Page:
Diane J. Paton, executive director, President's Committee on the Arts and the Humanities, brought warm greetings mixed with poetic touches ("Los Angeles is a wildly vibrant beach blanket beauty"). Caroline Leonetti Ahmanson was given praise for helping instigate the Medici. Roy A. Anderson, chairman of the Chamber board, praised Ray Remy, president, there with his wife Sandra, and acknowledged Betty, "my lovely wife of 38 years." More in the crowd were Edye Broad, Dr. Franklin and Judith Murphy (he is a member of the President's committee on the Arts and the Humanities), Sandy McNutt, the Bill (he's the new vice president of public relations for AT&T; here) Closseys (guests of the James E. Kenneys), from New Jersey, moving into their new home in Westwood the next day; Susie Maguire and Andrea Van de Kamp (the John Van de Kamps spent the Fourth of July at Sun Valley with the Maguires), Bill and Keith Keischnick with her granddaughter Susan Dowell of Dallas, Lloyd Cotsen, Waldo and Jean Burnside, the Royce Dieners, Marcia Weisman, Charles and Harriet Luckman, Phil and Jane Williams, Jim and Ann Agnew (her architecture will be on the September cover of Sunset), Sue and Bill Huston, Jean and Boyd Higgins, Dick and Ronnie Lippin, Yvonne Lenart, Lennie and Bernie Greenberg, Don Muchmore, Dr. Robert Gray, Gordon and Judi Davidson, Dr. and Mrs. Robert Middlekauff (he's head of the Huntington), Fred and Susan Christie, Marion and Earle Jorgensen, Nancy and Dr. Richard Call, Janet and Bruce Karatz, the Stephen D. Gavins, the David S. Tappans Jr., Richard Koshalek and Zina Bethune. By the time the evening ended "only seven minutes over schedule" at 10:05 p.m., the moon crescent had moved behind the art gallery. And the botantical gardens were emitting luscious fragrances.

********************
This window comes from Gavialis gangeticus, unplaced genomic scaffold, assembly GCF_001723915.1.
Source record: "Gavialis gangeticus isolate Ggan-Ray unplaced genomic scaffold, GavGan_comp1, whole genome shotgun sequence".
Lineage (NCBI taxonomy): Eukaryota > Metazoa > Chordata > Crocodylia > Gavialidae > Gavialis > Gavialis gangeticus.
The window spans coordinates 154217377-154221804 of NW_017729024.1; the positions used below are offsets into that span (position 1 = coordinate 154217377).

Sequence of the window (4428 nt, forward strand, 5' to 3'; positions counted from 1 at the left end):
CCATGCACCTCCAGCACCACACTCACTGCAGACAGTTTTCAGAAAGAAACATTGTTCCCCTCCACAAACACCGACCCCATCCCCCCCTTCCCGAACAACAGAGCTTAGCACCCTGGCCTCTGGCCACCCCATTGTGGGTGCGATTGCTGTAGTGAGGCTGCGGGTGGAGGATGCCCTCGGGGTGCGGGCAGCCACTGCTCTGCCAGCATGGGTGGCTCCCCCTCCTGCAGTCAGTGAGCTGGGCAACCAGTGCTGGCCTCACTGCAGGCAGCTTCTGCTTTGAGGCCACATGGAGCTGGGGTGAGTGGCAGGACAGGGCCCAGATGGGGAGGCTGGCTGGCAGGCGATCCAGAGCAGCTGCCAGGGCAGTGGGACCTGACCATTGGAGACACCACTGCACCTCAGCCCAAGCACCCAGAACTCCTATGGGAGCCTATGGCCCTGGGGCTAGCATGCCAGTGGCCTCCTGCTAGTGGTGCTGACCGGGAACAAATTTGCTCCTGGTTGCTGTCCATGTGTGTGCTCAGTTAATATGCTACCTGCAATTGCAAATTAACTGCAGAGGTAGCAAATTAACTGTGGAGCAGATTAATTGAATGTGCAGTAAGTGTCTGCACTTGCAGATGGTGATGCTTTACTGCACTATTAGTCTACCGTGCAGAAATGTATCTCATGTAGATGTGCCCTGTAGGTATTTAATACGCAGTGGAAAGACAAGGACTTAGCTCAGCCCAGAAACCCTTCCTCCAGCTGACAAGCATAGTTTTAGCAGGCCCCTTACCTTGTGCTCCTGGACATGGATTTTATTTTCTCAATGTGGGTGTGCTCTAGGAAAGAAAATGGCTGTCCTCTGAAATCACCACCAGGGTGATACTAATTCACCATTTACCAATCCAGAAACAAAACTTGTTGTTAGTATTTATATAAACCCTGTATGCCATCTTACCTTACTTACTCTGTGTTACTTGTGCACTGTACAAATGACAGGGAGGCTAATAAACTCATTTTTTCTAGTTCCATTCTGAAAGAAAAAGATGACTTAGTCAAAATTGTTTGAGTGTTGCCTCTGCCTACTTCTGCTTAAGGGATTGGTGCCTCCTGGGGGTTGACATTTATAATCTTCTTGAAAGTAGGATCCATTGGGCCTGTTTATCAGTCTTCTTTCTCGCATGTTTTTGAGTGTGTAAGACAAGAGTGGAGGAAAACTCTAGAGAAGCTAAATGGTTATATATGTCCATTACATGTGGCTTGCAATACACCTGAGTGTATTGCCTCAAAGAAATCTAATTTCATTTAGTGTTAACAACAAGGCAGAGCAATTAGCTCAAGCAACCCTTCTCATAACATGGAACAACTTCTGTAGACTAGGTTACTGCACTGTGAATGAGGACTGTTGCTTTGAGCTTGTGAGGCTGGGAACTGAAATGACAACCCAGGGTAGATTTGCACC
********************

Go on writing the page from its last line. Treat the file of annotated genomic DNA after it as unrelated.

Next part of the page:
Sallie and Harry Colmery's exquisite beach home in St. Malo at Oceanside will be buzzing Wednesday evening when she hosts a unique dinner party and overnighter for the energetic committee involved in planning Huntington Memorial Hospital's "Senior Prom." She's co-chairman with Katie (Mrs. George) Tuerk. They have a goal of $250,000 for Huntington's Senior Care Network, a model program committed to helping older people remain healthy and productive. Among those invited are adviser Alelaide Hixon, secretary Karen Capehart, treasurer Cynthia Jones, honorary patron co-chairmen Karl and Ruth von Platen, benefactor solicitor Ginie Braun, patron chairmen Virginia Jones, James Fullerton and Sue Colborn. Also mixing a lot of sun with the hard-core decisions will be Douglas Gregg, Polly Foley, Carol Finch, Mireya Jones, Roberta Grady, Tillie Collins, Loretta Smith, Rary Simmons, Louise Strnad, Annabelle Dahl, Deborah Hollingsworth, Weta Mathies, Kaholyn McKissick, Margot Milias, Caren Cameron, Susan Seidel, Char Vert and Sharon Thralls. St. Malo neighbors will help Sallie out with guest rooms.


Cedars-Sinai Medical Center has raised more than one-third of its $90 million endowment fund goal, says Robert L. Silverstein, chairman of the campaign. . . .

The W. M. Keck Foundation has awarded $95,000 to the Visiting Nurse Assn. of Los Angeles to assist in computerizing intake and case management systems, according to Sharon F. Grigsby, president of VNA-LA. . . .

Immediate past president John Tarr announces the Pasadena Symphony Assn. reached its $500,000 goal, eradicating the $77,000 deficit.